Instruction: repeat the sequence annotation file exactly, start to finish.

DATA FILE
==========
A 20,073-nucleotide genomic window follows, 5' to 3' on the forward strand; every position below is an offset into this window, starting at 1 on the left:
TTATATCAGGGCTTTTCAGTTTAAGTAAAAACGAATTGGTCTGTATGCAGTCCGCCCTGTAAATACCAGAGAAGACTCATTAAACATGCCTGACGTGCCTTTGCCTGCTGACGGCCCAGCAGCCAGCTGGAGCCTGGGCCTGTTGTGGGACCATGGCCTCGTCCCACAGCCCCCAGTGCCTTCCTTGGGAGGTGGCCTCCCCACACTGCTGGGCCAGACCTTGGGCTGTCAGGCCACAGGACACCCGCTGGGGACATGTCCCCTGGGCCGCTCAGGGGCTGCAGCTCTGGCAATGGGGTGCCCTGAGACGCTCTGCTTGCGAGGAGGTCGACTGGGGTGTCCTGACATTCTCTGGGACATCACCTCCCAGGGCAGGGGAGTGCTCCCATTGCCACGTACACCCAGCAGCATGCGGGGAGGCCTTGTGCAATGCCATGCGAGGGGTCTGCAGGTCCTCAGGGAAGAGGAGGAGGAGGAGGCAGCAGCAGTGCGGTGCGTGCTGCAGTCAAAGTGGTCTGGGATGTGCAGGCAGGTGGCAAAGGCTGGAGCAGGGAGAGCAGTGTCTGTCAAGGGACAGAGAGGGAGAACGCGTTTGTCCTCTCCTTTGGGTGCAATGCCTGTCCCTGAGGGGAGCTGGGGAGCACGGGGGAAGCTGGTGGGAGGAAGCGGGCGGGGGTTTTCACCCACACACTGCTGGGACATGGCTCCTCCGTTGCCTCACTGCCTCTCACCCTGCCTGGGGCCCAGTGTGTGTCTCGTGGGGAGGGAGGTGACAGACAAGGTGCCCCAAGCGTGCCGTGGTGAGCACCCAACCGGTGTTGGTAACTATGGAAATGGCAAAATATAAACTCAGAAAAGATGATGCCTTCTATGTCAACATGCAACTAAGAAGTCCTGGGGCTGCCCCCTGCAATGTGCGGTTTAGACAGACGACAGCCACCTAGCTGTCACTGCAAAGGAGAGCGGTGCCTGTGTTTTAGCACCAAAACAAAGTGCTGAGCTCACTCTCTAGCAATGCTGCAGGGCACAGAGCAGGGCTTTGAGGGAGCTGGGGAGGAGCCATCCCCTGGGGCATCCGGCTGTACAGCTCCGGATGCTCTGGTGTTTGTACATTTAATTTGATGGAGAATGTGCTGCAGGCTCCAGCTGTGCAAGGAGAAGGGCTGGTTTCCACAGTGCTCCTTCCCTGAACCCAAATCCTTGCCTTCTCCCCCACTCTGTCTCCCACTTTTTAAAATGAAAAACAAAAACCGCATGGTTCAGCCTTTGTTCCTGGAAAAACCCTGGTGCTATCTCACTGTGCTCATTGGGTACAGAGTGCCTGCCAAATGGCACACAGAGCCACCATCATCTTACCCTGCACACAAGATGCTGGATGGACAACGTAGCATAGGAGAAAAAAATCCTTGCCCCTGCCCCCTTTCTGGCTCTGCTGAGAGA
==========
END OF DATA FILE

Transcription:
A 20,073-nucleotide genomic window follows, 5' to 3' on the forward strand; every position below is an offset into this window, starting at 1 on the left:
TTATATCAGGGCTTTTCAGTTTAAGTAAAAACGAATTGGTCTGTATGCAGTCCGCCCTGTAAATACCAGAGAAGACTCATTAAACATGCCTGACGTGCCTTTGCCTGCTGACGGCCCAGCAGCCAGCTGGAGCCTGGGCCTGTTGTGGGACCATGGCCTCGTCCCACAGCCCCCAGTGCCTTCCTTGGGAGGTGGCCTCCCCACACTGCTGGGCCAGACCTTGGGCTGTCAGGCCACAGGACACCCGCTGGGGACATGTCCCCTGGGCCGCTCAGGGGCTGCAGCTCTGGCAATGGGGTGCCCTGAGACGCTCTGCTTGCGAGGAGGTCGACTGGGGTGTCCTGACATTCTCTGGGACATCACCTCCCAGGGCAGGGGAGTGCTCCCATTGCCACGTACACCCAGCAGCATGCGGGGAGGCCTTGTGCAATGCCATGCGAGGGGTCTGCAGGTCCTCAGGGAAGAGGAGGAGGAGGAGGCAGCAGCAGTGCGGTGCGTGCTGCAGTCAAAGTGGTCTGGGATGTGCAGGCAGGTGGCAAAGGCTGGAGCAGGGAGAGCAGTGTCTGTCAAGGGACAGAGAGGGAGAACGCGTTTGTCCTCTCCTTTGGGTGCAATGCCTGTCCCTGAGGGGAGCTGGGGAGCACGGGGGAAGCTGGTGGGAGGAAGCGGGCGGGGGTTTTCACCCACACACTGCTGGGACATGGCTCCTCCGTTGCCTCACTGCCTCTCACCCTGCCTGGGGCCCAGTGTGTGTCTCGTGGGGAGGGAGGTGACAGACAAGGTGCCCCAAGCGTGCCGTGGTGAGCACCCAACCGGTGTTGGTAACTATGGAAATGGCAAAATATAAACTCAGAAAAGATGATGCCTTCTATGTCAACATGCAACTAAGAAGTCCTGGGGCTGCCCCCTGCAATGTGCGGTTTAGACAGACGACAGCCACCTAGCTGTCACTGCAAAGGAGAGCGGTGCCTGTGTTTTAGCACCAAAACAAAGTGCTGAGCTCACTCTCTAGCAATGCTGCAGGGCACAGAGCAGGGCTTTGAGGGAGCTGGGGAGGAGCCATCCCCTGGGGCATCCGGCTGTACAGCTCCGGATGCTCTGGTGTTTGTACATTTAATTTGATGGAGAATGTGCTGCAGGCTCCAGCTGTGCAAGGAGAAGGGCTGGTTTCCACAGTGCTCCTTCCCTGAACCCAAATCCTTGCCTTCTCCCCCACTCTGTCTCCCACTTTTTAAAATGAAAAACAAAAACCGCATGGTTCAGCCTTTGTTCCTGGAAAAACCCTGGTGCTATCTCACTGTGCTCATTGGGTACAGAGTGCCTGCCAAATGGCACACAGAGCCACCATCATCTTACCCTGCACACAAGATGCTGGATGGACAACGTAGCATAGGAGAAAAAAATCCTTGCCCCTGCCCCCTTTCTGGCTCTGCTGAGAGA